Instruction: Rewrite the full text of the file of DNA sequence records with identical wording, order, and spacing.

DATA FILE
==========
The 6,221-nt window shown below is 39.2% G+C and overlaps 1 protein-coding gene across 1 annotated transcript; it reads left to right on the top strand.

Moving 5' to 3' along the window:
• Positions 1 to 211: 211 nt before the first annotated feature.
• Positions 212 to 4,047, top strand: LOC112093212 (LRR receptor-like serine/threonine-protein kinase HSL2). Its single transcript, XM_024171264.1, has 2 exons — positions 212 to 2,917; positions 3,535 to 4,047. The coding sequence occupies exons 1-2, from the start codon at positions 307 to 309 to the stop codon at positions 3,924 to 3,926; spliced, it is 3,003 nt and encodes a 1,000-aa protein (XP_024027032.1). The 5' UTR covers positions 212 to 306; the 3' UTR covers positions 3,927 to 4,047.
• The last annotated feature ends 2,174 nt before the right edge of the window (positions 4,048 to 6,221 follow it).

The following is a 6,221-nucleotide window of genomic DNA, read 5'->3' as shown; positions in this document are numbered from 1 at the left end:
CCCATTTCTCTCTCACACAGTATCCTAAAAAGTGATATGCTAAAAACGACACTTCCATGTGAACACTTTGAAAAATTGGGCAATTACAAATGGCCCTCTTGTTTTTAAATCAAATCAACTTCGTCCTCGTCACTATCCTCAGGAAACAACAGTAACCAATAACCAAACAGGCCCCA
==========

The 6,221-nt window shown below is 39.2% G+C and overlaps 1 protein-coding gene across 1 annotated transcript; it reads left to right on the top strand.

Moving 5' to 3' along the window:
• Positions 1 to 211: 211 nt before the first annotated feature.
• Positions 212 to 4,047, top strand: LOC112093212 (LRR receptor-like serine/threonine-protein kinase HSL2). Its single transcript, XM_024171264.1, has 2 exons — positions 212 to 2,917; positions 3,535 to 4,047. The coding sequence occupies exons 1-2, from the start codon at positions 307 to 309 to the stop codon at positions 3,924 to 3,926; spliced, it is 3,003 nt and encodes a 1,000-aa protein (XP_024027032.1). The 5' UTR covers positions 212 to 306; the 3' UTR covers positions 3,927 to 4,047.
• The last annotated feature ends 2,174 nt before the right edge of the window (positions 4,048 to 6,221 follow it).

The following is a 6,221-nucleotide window of genomic DNA, read 5'->3' as shown; positions in this document are numbered from 1 at the left end:
CCCATTTCTCTCTCACACAGTATCCTAAAAAGTGATATGCTAAAAACGACACTTCCATGTGAACACTTTGAAAAATTGGGCAATTACAAATGGCCCTCTTGTTTTTAAATCAAATCAACTTCGTCCTCGTCACTATCCTCAGGAAACAACAGTAACCAATAACCAAACAGGCCCCA